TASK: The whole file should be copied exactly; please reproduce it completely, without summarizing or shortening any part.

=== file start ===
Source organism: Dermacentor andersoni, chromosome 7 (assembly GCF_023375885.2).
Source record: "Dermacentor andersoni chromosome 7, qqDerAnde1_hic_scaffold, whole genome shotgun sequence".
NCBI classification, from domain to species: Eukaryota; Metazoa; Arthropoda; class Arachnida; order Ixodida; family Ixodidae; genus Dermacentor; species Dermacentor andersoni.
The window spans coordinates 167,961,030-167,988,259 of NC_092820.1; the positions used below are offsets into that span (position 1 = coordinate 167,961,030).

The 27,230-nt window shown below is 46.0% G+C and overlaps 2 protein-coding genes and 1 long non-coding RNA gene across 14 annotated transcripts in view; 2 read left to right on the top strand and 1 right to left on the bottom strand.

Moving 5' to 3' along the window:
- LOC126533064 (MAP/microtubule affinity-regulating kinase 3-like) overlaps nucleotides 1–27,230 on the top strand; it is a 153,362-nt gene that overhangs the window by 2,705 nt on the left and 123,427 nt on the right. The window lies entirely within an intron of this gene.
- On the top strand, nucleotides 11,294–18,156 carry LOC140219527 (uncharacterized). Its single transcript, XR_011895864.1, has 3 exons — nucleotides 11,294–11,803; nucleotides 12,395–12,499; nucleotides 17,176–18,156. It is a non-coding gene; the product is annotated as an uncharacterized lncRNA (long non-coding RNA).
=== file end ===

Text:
Source organism: Dermacentor andersoni, chromosome 7 (assembly GCF_023375885.2).
Source record: "Dermacentor andersoni chromosome 7, qqDerAnde1_hic_scaffold, whole genome shotgun sequence".
NCBI classification, from domain to species: Eukaryota; Metazoa; Arthropoda; class Arachnida; order Ixodida; family Ixodidae; genus Dermacentor; species Dermacentor andersoni.
The window spans coordinates 167,961,030-167,988,259 of NC_092820.1; the positions used below are offsets into that span (position 1 = coordinate 167,961,030).

The 27,230-nt window shown below is 46.0% G+C and overlaps 2 protein-coding genes and 1 long non-coding RNA gene across 14 annotated transcripts in view; 2 read left to right on the top strand and 1 right to left on the bottom strand.

Moving 5' to 3' along the window:
- LOC126533064 (MAP/microtubule affinity-regulating kinase 3-like) overlaps nucleotides 1–27,230 on the top strand; it is a 153,362-nt gene that overhangs the window by 2,705 nt on the left and 123,427 nt on the right. The window lies entirely within an intron of this gene.
- On the top strand, nucleotides 11,294–18,156 carry LOC140219527 (uncharacterized). Its single transcript, XR_011895864.1, has 3 exons — nucleotides 11,294–11,803; nucleotides 12,395–12,499; nucleotides 17,176–18,156. It is a non-coding gene; the product is annotated as an uncharacterized lncRNA (long non-coding RNA).